Bodyweight exercises are a great way to stay in shape and the beauty of most of them is that you can do them anywhere.
I personally don’t think you can go past the push-up for a better bodyweight exercise.
Push-ups work a lot of muscles at once and you can vary them in many ways to make them tougher or easier.
When performing the push-up you are targeting the upper body, in particular your chest, triceps and shoulders.
The push-up is performed in the prone position (that’s face down) where you start with your arms supporting your body then lower yourself towards the ground before returning to the start position.
Your body should stay level throughout the movement – no sagging or harbour-bridging.
The wider your hands the more you are working your chest, and the closer together your hands are the more emphasis is placed on your arms.
But the great thing about push-ups is they also work your core and you even use your leg muscles, so it’s a great exercise to have as part of your strength training.
Using lots of muscles at once also means you are generally going to be working hard and this hopefully translates to an increased metabolic rate which in turn means you will burn more fat.
The main thing is to make sure you do them right. And do the appropriate variation of push-up to suit your fitness and strength levels or to take into account any injuries or illnesses which may affect your training.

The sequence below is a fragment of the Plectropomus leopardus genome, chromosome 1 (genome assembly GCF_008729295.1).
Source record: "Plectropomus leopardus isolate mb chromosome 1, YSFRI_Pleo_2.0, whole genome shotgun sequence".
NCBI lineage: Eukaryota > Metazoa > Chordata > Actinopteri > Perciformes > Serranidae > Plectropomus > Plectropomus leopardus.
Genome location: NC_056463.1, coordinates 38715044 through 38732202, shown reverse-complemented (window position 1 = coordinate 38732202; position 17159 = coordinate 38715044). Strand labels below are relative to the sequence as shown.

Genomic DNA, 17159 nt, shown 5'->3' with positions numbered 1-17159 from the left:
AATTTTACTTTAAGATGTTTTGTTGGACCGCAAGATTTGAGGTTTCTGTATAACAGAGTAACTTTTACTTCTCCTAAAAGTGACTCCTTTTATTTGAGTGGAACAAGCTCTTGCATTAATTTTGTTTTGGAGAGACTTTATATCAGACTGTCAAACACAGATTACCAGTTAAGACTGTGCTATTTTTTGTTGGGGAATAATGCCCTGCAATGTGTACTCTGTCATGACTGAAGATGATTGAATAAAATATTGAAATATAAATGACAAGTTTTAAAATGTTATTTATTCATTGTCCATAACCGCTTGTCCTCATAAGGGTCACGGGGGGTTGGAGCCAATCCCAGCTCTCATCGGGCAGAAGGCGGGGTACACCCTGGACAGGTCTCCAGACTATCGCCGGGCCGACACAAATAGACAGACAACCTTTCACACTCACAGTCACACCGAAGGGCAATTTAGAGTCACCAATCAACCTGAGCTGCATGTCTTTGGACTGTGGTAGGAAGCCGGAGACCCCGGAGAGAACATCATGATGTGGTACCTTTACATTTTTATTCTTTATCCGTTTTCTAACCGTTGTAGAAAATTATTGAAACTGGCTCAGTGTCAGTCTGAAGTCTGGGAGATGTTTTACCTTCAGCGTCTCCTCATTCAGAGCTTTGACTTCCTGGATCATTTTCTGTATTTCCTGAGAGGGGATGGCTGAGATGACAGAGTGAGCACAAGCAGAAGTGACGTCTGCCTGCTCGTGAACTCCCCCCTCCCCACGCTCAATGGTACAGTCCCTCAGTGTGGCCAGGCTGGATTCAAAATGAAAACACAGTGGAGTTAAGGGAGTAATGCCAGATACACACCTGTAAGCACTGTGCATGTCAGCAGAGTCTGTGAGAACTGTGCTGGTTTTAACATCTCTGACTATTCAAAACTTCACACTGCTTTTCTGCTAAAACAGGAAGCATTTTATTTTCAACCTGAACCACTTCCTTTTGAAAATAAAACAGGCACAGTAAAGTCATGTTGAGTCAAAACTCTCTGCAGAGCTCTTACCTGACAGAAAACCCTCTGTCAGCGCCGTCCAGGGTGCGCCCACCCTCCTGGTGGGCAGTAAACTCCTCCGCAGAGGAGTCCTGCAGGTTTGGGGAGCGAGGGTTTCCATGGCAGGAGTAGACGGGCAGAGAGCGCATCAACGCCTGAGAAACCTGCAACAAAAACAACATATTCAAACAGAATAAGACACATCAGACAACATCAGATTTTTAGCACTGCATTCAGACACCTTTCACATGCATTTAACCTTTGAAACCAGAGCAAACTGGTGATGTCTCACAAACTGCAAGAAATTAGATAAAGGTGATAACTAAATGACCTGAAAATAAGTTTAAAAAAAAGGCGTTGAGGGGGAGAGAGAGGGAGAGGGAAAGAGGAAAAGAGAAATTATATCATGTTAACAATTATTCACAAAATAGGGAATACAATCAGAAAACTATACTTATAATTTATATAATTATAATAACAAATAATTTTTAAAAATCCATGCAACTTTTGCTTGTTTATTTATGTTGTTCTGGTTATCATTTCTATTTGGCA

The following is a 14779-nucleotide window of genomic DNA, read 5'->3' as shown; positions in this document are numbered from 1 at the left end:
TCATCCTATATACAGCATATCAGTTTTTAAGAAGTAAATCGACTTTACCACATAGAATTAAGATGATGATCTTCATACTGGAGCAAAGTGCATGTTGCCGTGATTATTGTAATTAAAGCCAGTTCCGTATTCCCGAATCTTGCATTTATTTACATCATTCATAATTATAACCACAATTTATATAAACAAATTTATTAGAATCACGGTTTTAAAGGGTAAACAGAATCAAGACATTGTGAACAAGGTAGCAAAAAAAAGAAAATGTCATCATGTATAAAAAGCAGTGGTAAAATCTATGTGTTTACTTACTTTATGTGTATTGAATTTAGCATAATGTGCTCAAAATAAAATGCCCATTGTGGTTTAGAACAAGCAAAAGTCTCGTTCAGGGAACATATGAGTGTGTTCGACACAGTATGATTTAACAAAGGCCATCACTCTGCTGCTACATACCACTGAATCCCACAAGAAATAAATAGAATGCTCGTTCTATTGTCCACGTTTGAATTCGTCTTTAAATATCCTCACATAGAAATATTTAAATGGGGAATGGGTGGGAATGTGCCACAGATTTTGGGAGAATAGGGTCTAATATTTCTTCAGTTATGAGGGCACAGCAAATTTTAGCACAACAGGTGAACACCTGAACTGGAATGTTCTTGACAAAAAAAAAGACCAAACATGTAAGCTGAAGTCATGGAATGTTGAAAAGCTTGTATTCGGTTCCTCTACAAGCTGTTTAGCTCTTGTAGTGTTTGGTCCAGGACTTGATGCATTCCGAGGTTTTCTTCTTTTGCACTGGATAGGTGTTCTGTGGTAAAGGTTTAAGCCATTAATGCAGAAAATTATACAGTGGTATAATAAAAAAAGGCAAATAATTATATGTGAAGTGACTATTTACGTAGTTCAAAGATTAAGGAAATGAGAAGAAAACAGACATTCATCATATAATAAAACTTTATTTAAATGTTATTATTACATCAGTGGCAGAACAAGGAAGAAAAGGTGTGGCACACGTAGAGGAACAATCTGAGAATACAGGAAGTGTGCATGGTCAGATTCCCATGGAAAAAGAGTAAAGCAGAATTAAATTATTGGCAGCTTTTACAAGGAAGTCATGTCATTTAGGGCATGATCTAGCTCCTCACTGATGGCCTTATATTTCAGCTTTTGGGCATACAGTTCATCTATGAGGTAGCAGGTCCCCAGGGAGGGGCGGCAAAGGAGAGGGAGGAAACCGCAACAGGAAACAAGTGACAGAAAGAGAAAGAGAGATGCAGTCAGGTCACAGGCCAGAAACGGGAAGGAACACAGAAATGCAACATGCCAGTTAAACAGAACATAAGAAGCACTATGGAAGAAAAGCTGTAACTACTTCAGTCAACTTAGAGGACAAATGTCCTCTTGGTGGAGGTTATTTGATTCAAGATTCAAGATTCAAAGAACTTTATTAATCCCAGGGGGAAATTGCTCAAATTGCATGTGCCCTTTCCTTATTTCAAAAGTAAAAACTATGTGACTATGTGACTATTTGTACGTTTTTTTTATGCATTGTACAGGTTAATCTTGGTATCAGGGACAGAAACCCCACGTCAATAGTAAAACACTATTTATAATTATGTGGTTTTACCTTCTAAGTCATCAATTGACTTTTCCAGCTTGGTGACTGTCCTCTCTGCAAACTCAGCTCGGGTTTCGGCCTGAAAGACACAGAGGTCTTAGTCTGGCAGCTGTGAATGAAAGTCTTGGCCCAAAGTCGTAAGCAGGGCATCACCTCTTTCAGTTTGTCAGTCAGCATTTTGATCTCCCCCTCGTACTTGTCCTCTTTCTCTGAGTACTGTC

An easier version of the push-up would be to do them against a wall with your hands level with your midchest. Or do them in an elevated position (using a rail or table) or with your knees on the ground.
To make them harder you could elevate your feet. Or you could do side-to-side push-ups, which is where you move your hands to the side in between each push-up. You could add a dumbbell row in between each push-up for an added core workout, or perform a plank hold.
If you’re feeling really hardcore you can pump out some one-armed push-ups – think Rocky getting in shape to take on Apollo Creed – or handstand push-ups, which are part of the CrossFit program and sound quite scary if you ask me as I’m pretty sure I couldn’t even perform a handstand these days without hurting myself.
But generally, the thing I love most about push-ups is the fact that you can work hard by doing a pretty simple exercise – which is probably why the military and cranky sporting coaches use them so much.
Make sure if you are doing lots of push-ups that you counteract them by also performing plenty of exercises for your back and biceps, such as rows or pull-ups.
If you are looking for ideas for some cross training, here is a session guide you can modify to suit your individual needs and goals:
Perform 20 squats followed by 10 push-ups then walk/run a series of shuttles. You can make this harder by alternating easy and higher intensity runs. Repeat 2-3 times.
Then perform 20 lunges and 10 pull-ups followed by similar running/walking. Repeat 2-3 times.
Finish with core work and make sure you have a warm-up and cool-down.
Now, get moving!